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How a Baby's Teeth Grow

by
author image Amber Keefer
Amber Keefer has more than 25 years of experience working in the fields of human services and health care administration. Writing professionally since 1997, she has written articles covering business and finance, health, fitness, parenting and senior living issues for both print and online publications. Keefer holds a B.A. from Bloomsburg University of Pennsylvania and an M.B.A. in health care management from Baker College.
How a Baby's Teeth Grow
A young baby girl with teeth growing in her mouth. Photo Credit Khobe/iStock/Getty Images

Introduction

As a parent, watching your baby achieve new milestones is always exciting. Throughout her first year, you may find yourself running for the camera many times to catch that first smile, giggle or tentative step. While the drooling and crankiness that often come along with your little one's first tooth may not cause quite the celebration as her first word, seeing a baby's first toothy grin is something many parents look forward to.

Tooth Development

Because your baby’s teeth form in the jaw, a tooth must grow through bone before pushing through the gum. It's not uncommon for the area of gum where a tooth is coming through to become red and swollen. This goes away after the tooth comes in. Once your baby's tooth has erupted through the gum, it takes an average of 18 months for the roots of the tooth to form. The first teeth to come in are usually the two lower middle teeth. These teeth generally come in when a baby is about 6 months old. However, some babies get their first tooth when they are as young as 3 months. Because teething age varies, other children may not get that first tooth until they are 18 months old. Heredity plays a key role. The age at which your baby starts teething may depends on how old you, his parents, were when you got your first teeth. Children get 20 primary teeth in all. Most have come in by the time a child is 4. Even so, the time frame and order in which the teeth come in can differ.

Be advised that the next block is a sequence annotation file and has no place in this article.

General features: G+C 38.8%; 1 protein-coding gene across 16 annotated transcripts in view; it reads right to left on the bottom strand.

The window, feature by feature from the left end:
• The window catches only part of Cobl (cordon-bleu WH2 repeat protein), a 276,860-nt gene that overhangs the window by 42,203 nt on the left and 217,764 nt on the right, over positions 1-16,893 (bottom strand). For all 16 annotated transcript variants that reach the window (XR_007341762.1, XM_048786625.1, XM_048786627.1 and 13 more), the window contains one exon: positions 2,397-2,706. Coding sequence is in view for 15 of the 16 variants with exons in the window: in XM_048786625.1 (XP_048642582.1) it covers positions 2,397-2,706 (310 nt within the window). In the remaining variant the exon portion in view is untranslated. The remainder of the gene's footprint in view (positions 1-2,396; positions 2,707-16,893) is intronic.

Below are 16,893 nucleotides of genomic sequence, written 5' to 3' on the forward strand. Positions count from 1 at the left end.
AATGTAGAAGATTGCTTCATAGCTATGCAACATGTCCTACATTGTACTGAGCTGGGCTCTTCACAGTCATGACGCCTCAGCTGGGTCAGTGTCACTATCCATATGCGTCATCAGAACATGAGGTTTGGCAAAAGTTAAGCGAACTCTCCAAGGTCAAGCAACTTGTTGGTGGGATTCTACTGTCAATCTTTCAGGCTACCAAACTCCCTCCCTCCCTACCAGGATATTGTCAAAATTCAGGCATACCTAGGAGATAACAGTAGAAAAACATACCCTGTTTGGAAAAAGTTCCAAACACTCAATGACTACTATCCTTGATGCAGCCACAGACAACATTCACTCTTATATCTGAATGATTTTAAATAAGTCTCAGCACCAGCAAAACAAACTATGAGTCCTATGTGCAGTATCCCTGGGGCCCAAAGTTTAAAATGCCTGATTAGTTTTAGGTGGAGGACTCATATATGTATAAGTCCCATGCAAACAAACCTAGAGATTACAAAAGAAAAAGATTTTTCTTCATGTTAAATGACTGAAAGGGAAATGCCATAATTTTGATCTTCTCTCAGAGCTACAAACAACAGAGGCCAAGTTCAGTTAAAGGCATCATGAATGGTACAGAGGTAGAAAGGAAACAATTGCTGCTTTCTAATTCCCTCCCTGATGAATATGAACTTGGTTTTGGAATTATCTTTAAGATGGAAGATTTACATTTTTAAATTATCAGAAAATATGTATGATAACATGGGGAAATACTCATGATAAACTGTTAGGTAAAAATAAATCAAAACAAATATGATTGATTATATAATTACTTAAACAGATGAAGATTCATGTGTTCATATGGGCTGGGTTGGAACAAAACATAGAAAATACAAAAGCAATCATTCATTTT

Prenatal Formation

Your baby’s first teeth begin to form prior to birth. According to the American Dental Association, what you eat during your pregnancy affects the development of your unborn child’s teeth. Tooth development begins between the third and sixth months of pregnancy. For this reason, you should eat a well-balanced diet that includes adequate amounts of calcium and phosphorous, protein and vitamins A, C and D. These are the nutrients needed for the fetus to develop healthy teeth. Although tooth enamel begins to form intrauterine, the enamel does not complete hardening until several months after birth.

Your Baby's Teeth

When the crown of a tooth first breaks through the gum, it's covered by what is known as enamel cuticle, which is formed when the tooth is developing. This thin layer of film covers a newly erupted tooth. Chewing and tooth brushing eventually wear away this coating on young tooth enamel. The first front teeth that come in are sharp; they're meant for biting and not chewing. The back teeth are the teeth for chewing. Your baby’s first molars start to come in at approximately 12 to 16 months of age. The second molars, which can be painful when coming in, don't begin to erupt until sometime around a child’s second birthday. The upper and lower cuspids or canines come in after the first molars but before the second molars, usually when your baby is about 1 1/2 years old.

Positioning of Teeth

Maintaining the health of your child’s primary teeth is necessary for permanent teeth to develop healthy. The lips, gums and cheeks affect how teeth are positioned and spaced. Proper alignment of primary teeth generally leads to permanent teeth lining up correctly in the mouth. Although the tongue pushes outward on the teeth, the lips and cheeks provide an inward balance. Primary teeth hold the space for the permanent teeth so that they come in correctly positioned. Primary teeth also help the upper and lower jawbones and muscles to develop normally.

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